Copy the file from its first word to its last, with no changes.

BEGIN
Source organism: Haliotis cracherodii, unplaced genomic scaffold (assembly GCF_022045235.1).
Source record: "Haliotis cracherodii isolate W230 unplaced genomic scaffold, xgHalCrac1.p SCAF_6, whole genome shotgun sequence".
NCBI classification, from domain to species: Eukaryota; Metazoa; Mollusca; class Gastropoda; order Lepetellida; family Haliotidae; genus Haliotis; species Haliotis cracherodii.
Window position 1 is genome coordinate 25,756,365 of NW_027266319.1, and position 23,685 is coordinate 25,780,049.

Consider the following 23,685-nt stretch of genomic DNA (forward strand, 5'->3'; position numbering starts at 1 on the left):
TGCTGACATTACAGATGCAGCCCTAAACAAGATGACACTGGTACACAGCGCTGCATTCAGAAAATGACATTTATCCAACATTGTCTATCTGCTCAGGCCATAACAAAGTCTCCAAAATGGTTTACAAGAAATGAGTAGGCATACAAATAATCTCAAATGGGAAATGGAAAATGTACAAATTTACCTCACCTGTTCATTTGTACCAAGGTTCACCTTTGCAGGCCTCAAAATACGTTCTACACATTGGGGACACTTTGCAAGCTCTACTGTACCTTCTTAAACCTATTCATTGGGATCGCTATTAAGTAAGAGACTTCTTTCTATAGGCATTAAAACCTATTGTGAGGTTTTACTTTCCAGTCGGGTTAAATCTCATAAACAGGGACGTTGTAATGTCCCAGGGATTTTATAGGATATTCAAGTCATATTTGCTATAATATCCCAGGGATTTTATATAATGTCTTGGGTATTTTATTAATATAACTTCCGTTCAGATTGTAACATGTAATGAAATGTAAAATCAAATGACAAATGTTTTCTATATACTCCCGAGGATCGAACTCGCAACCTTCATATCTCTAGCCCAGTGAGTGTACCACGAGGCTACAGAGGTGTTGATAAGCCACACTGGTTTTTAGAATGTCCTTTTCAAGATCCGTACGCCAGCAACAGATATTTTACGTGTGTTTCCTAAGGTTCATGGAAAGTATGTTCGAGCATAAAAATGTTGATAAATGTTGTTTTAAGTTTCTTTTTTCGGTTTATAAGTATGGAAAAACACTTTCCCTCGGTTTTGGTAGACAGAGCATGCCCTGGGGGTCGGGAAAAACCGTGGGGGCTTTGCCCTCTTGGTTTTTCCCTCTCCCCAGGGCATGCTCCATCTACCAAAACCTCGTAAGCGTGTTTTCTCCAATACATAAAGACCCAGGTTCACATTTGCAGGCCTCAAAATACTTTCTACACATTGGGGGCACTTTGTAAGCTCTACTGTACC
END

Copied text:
Source organism: Haliotis cracherodii, unplaced genomic scaffold (assembly GCF_022045235.1).
Source record: "Haliotis cracherodii isolate W230 unplaced genomic scaffold, xgHalCrac1.p SCAF_6, whole genome shotgun sequence".
NCBI classification, from domain to species: Eukaryota; Metazoa; Mollusca; class Gastropoda; order Lepetellida; family Haliotidae; genus Haliotis; species Haliotis cracherodii.
Window position 1 is genome coordinate 25,756,365 of NW_027266319.1, and position 23,685 is coordinate 25,780,049.

Consider the following 23,685-nt stretch of genomic DNA (forward strand, 5'->3'; position numbering starts at 1 on the left):
TGCTGACATTACAGATGCAGCCCTAAACAAGATGACACTGGTACACAGCGCTGCATTCAGAAAATGACATTTATCCAACATTGTCTATCTGCTCAGGCCATAACAAAGTCTCCAAAATGGTTTACAAGAAATGAGTAGGCATACAAATAATCTCAAATGGGAAATGGAAAATGTACAAATTTACCTCACCTGTTCATTTGTACCAAGGTTCACCTTTGCAGGCCTCAAAATACGTTCTACACATTGGGGACACTTTGCAAGCTCTACTGTACCTTCTTAAACCTATTCATTGGGATCGCTATTAAGTAAGAGACTTCTTTCTATAGGCATTAAAACCTATTGTGAGGTTTTACTTTCCAGTCGGGTTAAATCTCATAAACAGGGACGTTGTAATGTCCCAGGGATTTTATAGGATATTCAAGTCATATTTGCTATAATATCCCAGGGATTTTATATAATGTCTTGGGTATTTTATTAATATAACTTCCGTTCAGATTGTAACATGTAATGAAATGTAAAATCAAATGACAAATGTTTTCTATATACTCCCGAGGATCGAACTCGCAACCTTCATATCTCTAGCCCAGTGAGTGTACCACGAGGCTACAGAGGTGTTGATAAGCCACACTGGTTTTTAGAATGTCCTTTTCAAGATCCGTACGCCAGCAACAGATATTTTACGTGTGTTTCCTAAGGTTCATGGAAAGTATGTTCGAGCATAAAAATGTTGATAAATGTTGTTTTAAGTTTCTTTTTTCGGTTTATAAGTATGGAAAAACACTTTCCCTCGGTTTTGGTAGACAGAGCATGCCCTGGGGGTCGGGAAAAACCGTGGGGGCTTTGCCCTCTTGGTTTTTCCCTCTCCCCAGGGCATGCTCCATCTACCAAAACCTCGTAAGCGTGTTTTCTCCAATACATAAAGACCCAGGTTCACATTTGCAGGCCTCAAAATACTTTCTACACATTGGGGGCACTTTGTAAGCTCTACTGTACC